> of the points from which any and all societies can be fairly judged -
> 'sexual difference would constitute the horizon of worlds more fecund
> than any known to date...' This is not to refuse or deny the
> attractiveness of the anti-humanist refusal of Lyotard's criticism of
> forms of thought that over-inflate their abilities, theoretical
> abilities to subourn difference to the over-specifics of a theoretical
> perspective. (The anti-humanist focusing on the locality of thought and
> action that is the hallmark of the generation of intellectuals that
> Lyotard and Foucault were a part of is one of their most interesting
> features - they all lived the situationist phrase 'act local think
> global...') But it does raise the difficulty, near-impossibility of an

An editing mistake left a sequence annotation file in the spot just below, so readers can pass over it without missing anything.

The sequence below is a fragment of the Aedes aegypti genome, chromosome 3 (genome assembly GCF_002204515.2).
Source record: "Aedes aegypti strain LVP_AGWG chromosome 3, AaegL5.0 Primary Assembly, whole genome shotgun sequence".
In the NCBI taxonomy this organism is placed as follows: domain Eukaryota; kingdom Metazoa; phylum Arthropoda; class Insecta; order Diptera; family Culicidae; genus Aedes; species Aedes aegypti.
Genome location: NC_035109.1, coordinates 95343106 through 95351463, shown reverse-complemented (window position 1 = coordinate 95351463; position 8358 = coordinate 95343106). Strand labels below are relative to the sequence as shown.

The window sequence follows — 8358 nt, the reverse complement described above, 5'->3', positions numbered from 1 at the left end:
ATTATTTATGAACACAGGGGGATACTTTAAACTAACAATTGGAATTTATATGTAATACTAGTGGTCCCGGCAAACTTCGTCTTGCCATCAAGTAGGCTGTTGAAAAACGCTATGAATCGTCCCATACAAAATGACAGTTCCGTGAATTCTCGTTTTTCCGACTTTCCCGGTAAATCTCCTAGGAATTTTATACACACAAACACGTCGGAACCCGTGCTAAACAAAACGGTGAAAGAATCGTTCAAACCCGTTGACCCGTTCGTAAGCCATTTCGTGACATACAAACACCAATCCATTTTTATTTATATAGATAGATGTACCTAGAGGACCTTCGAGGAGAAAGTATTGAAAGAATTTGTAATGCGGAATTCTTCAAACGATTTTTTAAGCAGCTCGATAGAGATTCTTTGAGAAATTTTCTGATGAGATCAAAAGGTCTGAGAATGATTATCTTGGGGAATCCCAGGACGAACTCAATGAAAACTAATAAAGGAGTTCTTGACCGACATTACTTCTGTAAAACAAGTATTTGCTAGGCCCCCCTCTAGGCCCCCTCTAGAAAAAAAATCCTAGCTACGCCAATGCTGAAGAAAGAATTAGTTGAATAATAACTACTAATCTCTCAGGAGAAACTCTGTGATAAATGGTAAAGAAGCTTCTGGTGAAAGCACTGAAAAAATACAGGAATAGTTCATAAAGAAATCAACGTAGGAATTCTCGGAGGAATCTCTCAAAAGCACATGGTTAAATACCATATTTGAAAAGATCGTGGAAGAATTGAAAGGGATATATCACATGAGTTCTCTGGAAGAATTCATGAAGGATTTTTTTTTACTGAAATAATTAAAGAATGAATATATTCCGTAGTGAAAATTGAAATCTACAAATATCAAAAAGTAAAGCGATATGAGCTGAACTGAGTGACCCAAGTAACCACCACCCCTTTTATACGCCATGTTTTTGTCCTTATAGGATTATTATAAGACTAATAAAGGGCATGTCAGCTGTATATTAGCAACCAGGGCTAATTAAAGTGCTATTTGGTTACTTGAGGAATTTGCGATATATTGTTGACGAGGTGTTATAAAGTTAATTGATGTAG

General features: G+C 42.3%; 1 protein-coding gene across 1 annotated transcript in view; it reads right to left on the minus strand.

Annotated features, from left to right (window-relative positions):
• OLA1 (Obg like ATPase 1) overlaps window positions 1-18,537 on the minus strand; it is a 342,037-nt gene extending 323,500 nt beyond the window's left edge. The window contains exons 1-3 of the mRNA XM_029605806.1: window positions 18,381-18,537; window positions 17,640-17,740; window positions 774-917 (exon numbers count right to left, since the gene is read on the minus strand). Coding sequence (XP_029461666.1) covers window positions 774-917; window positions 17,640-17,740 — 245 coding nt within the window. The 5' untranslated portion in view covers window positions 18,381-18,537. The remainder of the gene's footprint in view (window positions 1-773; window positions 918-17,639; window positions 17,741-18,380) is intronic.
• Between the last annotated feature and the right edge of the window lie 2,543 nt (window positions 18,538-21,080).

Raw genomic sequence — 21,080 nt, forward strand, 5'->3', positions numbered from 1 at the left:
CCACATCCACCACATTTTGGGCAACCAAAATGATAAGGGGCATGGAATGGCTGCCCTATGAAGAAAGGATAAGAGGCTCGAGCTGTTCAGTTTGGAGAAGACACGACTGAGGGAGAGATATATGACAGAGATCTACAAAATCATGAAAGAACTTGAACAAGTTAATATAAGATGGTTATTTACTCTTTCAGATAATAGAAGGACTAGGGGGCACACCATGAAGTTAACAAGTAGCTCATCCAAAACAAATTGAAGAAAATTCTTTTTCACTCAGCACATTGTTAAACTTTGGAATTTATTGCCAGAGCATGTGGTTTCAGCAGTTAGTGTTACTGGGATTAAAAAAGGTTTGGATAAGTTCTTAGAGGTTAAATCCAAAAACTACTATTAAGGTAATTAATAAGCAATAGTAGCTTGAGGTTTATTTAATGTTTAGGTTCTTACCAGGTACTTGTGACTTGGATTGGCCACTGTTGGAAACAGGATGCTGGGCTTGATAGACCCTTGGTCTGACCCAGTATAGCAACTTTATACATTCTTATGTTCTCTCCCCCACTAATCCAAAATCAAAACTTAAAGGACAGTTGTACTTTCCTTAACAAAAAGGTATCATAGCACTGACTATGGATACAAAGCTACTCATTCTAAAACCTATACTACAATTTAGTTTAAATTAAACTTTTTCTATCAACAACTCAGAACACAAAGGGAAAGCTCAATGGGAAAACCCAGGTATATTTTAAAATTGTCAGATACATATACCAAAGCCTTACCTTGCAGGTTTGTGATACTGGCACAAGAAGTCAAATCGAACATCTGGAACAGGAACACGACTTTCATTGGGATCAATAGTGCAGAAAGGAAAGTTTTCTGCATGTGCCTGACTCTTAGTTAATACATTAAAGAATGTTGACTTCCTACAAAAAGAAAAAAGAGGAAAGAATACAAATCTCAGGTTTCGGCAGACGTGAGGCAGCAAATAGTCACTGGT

> ethics founded on difference that is indeterminate... because the
> examples used to justify the argument fail to convince.
> Wow, there is a lot to unpack here.  First of all, I agree with most of
> the critique you are making about ethics of difference. I think its
> political limitation have become all too apparent. N&H do a good job I
> think in Empire of demolishing its pretensions.
> However, part of the problem is I don't think Lyotard is subsumed by
> this and my other post is an attempt to explain partly why I think so.
> The woman's struggle essay might be a fruitful one for a later
> discussion, as I would position this slightly differently as well.
> My question to you to this. Given the limitations of identity/difference
> ethics/politics, what is the new move you see N&H as making?  Do you
> consider this a more valid and fruitful approach?
> Nobody told the Arabs anyway... (see Thesinger and the recent Minority
> reports)
> I not familiar with these reports.  Would you be able to expand on this
> a little?  Your reply was in reference to my comments about the
> Abolitionists.
> thanks
> eric